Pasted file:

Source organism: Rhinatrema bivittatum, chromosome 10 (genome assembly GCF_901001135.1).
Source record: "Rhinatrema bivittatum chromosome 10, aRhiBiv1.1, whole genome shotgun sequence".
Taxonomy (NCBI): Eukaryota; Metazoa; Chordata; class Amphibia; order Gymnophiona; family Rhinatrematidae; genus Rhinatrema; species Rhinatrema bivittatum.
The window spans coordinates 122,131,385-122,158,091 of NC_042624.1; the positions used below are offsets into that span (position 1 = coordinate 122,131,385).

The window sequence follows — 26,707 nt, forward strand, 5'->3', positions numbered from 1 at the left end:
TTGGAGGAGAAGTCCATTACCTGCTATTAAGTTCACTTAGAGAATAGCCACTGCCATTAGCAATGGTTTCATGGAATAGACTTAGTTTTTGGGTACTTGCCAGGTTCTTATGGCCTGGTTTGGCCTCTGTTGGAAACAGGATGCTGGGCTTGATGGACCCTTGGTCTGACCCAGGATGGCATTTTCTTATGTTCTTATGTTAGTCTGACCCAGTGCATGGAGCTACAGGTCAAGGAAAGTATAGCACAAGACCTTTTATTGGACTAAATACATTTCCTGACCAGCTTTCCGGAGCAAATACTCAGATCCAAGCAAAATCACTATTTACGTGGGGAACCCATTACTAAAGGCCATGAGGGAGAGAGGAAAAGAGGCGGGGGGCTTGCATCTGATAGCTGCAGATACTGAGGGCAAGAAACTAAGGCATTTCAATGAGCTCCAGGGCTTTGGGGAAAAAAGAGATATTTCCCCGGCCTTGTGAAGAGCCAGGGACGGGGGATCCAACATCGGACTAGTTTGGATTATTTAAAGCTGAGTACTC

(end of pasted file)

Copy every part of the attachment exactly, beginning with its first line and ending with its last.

Source organism: Rhinatrema bivittatum, chromosome 10 (genome assembly GCF_901001135.1).
Source record: "Rhinatrema bivittatum chromosome 10, aRhiBiv1.1, whole genome shotgun sequence".
Taxonomy (NCBI): Eukaryota; Metazoa; Chordata; class Amphibia; order Gymnophiona; family Rhinatrematidae; genus Rhinatrema; species Rhinatrema bivittatum.
The window spans coordinates 122,131,385-122,158,091 of NC_042624.1; the positions used below are offsets into that span (position 1 = coordinate 122,131,385).

The window sequence follows — 26,707 nt, forward strand, 5'->3', positions numbered from 1 at the left end:
TTGGAGGAGAAGTCCATTACCTGCTATTAAGTTCACTTAGAGAATAGCCACTGCCATTAGCAATGGTTTCATGGAATAGACTTAGTTTTTGGGTACTTGCCAGGTTCTTATGGCCTGGTTTGGCCTCTGTTGGAAACAGGATGCTGGGCTTGATGGACCCTTGGTCTGACCCAGGATGGCATTTTCTTATGTTCTTATGTTAGTCTGACCCAGTGCATGGAGCTACAGGTCAAGGAAAGTATAGCACAAGACCTTTTATTGGACTAAATACATTTCCTGACCAGCTTTCCGGAGCAAATACTCAGATCCAAGCAAAATCACTATTTACGTGGGGAACCCATTACTAAAGGCCATGAGGGAGAGAGGAAAAGAGGCGGGGGGCTTGCATCTGATAGCTGCAGATACTGAGGGCAAGAAACTAAGGCATTTCAATGAGCTCCAGGGCTTTGGGGAAAAAAGAGATATTTCCCCGGCCTTGTGAAGAGCCAGGGACGGGGGATCCAACATCGGACTAGTTTGGATTATTTAAAGCTGAGTACTC